Spiral: From the Book of Saw appears in an aspect ratio of approximately 2.39:1 on this Blu-ray Disc. The movie boasted a pleasing image.
Overall sharpness worked well. Some wider shots veered a smidgen toward the soft side, but they remained in the minority during this largely accurate presentation.
I saw no shimmering or jaggies, and edge haloes remained absent. Print flaws also failed to become an issue.
In terms of palette, Spiral went with a highly stylized palette that mixed yellows, greens, reds, purples, blues and ambers. The disc reproduced these as intended.
Blacks looked dark and deep, while shadows seemed smooth and concise. I felt happy with this high-quality presentation.
Downconverted to Dolby TrueHD 7.1, the film’s Dolby Atmos soundtrack added involvement to the proceedings. The channels used music in an involving manner, and various effects also broadened the soundscape in a winning way.
While not a film packed with action, Spiral came to life enough to work the speakers well. Various horror elements related to the thrills moved around the room in a convincing pattern to contribute life to the tale.
Audio quality worked well. Speech seemed concise and distinctive, while effects appeared accurate and natural. Louder moments boasted fine punch.
Music was warm and full, with a good level of punch from percussive elements. All of this left us with a satisfactory “B+” soundtrack.
A few extras appear here, and we get two separate audio commentaries. The first comes from Director Darren Lynn Bousman, Co-Writer Josh Stolberg and Composer Charlie Clouser, all of whom sit together for this running, screen-specific discussion of story/characters and connections to the rest of the Saw universe, sets and locations, cast and performances, editing, deleted scenes and fights with the MPAA, photography and visual design, music and audio, effects, and connected domains.
Expect a strong commentary here, one made more interesting by Bousman's increasing anger as the track progresses. He alludes to a fair amount of studio interference and frequently discusses changes made to the film that he didn't choose.
At the start, Bousman treats these issues with a wink, as though he doesn't really feel bothered by them but he'll facetiously play up his annoyance. He makes joking references to "Director's Cuts" so long that it will require dozens of discs.
However, as the movie goes along, he gets more and more aggravated and it becomes clear that he really does feel pretty cheesed off about all these changes. Even without Bousman's unusually honest attitude, this would be a highly informative track, but his gradual path toward full boil makes it more interesting.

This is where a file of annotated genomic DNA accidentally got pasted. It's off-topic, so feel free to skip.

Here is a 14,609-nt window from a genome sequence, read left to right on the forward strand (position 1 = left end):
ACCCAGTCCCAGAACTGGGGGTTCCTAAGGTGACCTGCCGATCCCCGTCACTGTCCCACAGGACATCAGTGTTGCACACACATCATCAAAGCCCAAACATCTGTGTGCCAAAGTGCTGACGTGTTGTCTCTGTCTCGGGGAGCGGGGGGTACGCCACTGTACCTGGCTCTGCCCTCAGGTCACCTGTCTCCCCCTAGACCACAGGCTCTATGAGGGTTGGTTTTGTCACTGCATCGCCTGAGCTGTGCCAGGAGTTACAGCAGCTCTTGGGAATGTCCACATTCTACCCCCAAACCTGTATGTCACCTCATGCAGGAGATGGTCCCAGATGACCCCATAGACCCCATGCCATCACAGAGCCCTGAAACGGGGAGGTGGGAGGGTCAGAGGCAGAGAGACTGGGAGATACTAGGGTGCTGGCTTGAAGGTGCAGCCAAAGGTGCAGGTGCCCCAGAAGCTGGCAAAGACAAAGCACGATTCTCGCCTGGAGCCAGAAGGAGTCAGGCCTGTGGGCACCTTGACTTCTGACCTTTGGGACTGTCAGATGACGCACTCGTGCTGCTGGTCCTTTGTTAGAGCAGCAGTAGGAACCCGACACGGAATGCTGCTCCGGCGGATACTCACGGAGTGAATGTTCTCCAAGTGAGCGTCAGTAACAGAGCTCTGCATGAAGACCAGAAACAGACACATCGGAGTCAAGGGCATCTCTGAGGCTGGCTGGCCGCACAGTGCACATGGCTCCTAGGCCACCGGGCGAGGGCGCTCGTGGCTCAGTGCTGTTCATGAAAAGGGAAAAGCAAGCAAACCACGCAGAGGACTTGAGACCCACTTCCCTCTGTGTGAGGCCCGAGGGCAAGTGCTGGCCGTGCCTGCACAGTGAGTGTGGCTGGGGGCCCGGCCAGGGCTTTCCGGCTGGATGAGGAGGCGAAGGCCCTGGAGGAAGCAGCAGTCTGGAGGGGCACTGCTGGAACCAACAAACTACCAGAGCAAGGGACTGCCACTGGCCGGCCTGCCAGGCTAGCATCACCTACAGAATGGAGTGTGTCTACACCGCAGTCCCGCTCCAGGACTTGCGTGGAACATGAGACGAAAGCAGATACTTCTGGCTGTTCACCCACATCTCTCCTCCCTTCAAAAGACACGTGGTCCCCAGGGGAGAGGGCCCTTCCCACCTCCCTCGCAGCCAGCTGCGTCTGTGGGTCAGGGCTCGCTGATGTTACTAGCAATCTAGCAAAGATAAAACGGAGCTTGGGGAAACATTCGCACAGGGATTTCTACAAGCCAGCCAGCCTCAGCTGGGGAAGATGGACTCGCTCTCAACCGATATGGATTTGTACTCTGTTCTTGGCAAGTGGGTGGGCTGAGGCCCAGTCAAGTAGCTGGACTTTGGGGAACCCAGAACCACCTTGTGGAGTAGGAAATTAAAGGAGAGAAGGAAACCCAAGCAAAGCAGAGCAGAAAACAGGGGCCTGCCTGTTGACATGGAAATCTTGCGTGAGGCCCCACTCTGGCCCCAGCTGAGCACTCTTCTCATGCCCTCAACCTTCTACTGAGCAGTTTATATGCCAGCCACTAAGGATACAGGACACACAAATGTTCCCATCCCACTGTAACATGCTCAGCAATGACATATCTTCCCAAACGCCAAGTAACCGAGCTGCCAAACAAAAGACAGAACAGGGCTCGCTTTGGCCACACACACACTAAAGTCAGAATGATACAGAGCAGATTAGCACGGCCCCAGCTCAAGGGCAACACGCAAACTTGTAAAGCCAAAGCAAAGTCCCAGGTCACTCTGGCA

For the second commentary, we hear from producers Oren Koules and Mark Burg. Both sit together for their own running, screen-specific look at story/characters, music, cast and performances, sets and locations, and related areas.
You win some, you lose some. The first commentary became a big win, whereas the second falls into "lose" territory.
Yeesh, what a dull chat! The producers tell us little of interest, as they mostly praise the movie's participants. Add to that lots of dead air and this becomes a commentary largely devoid of informational and/or entertainment value. Skip it and you'll miss nothing.
In addition to two trailers, video programs follow, and The Consequences of Your Actions offers a five-part documentary that spans a total of 59 minutes, five seconds. Across these clips, we hear from Bousman, Stolberg, Burg, Koules, Clouser, executive producers Daniel Jason Heffnerand Jason Constantine, co-writer Peter Goldfinger, co-producer Ketura Kestin, cinematographer Jordan Oram, editor Dev Singh, and actors Chris Rock, Max Minghella, and Marisol Nichols.
“Actions” covers the progression of the Saw franchise and what eventually led to Spiral, Rock’s involvement, cast and performances, Bousman’s approach to the material, story areas and changes made along the way, photography and visual design, the torture traps, editing, music, and the impact of the COVID-19 pandemic on the film’s release.
Overall, “Actions” offers a good look at the production, though it tends to lose some steam as it goes. The documentary starts well but seems a bit less informative along the way. Still, it provides a pretty informative take on the flick and definitely merits a look.
Drawing Inspiration lasts eight minutes, 45 seconds and delivers notes from Bousman as he provides a telestrator-abetted examination of two of the movie’s “traps”. We get a useful exploration of the sequence.
Finally, Decoding the Marketing runs six minutes, 12 seconds and provides statements from Constantine, Bousman, Burg, and Koules. They look at advertising across the Saw franchise and this becomes a solid little piece.
An offshoot of the Saw franchise, Spiral comes with more star power than any of its predecessors. Unfortunately, this doesn’t make it a good film, as it manages moderate entertainment at best due to its many flaws. The Blu-ray boasts strong picture and audio as well as a mix of mostly appealing bonus materials. Maybe established Saw buffs will dig Spiral, but the film seems unlikely to attract new fans.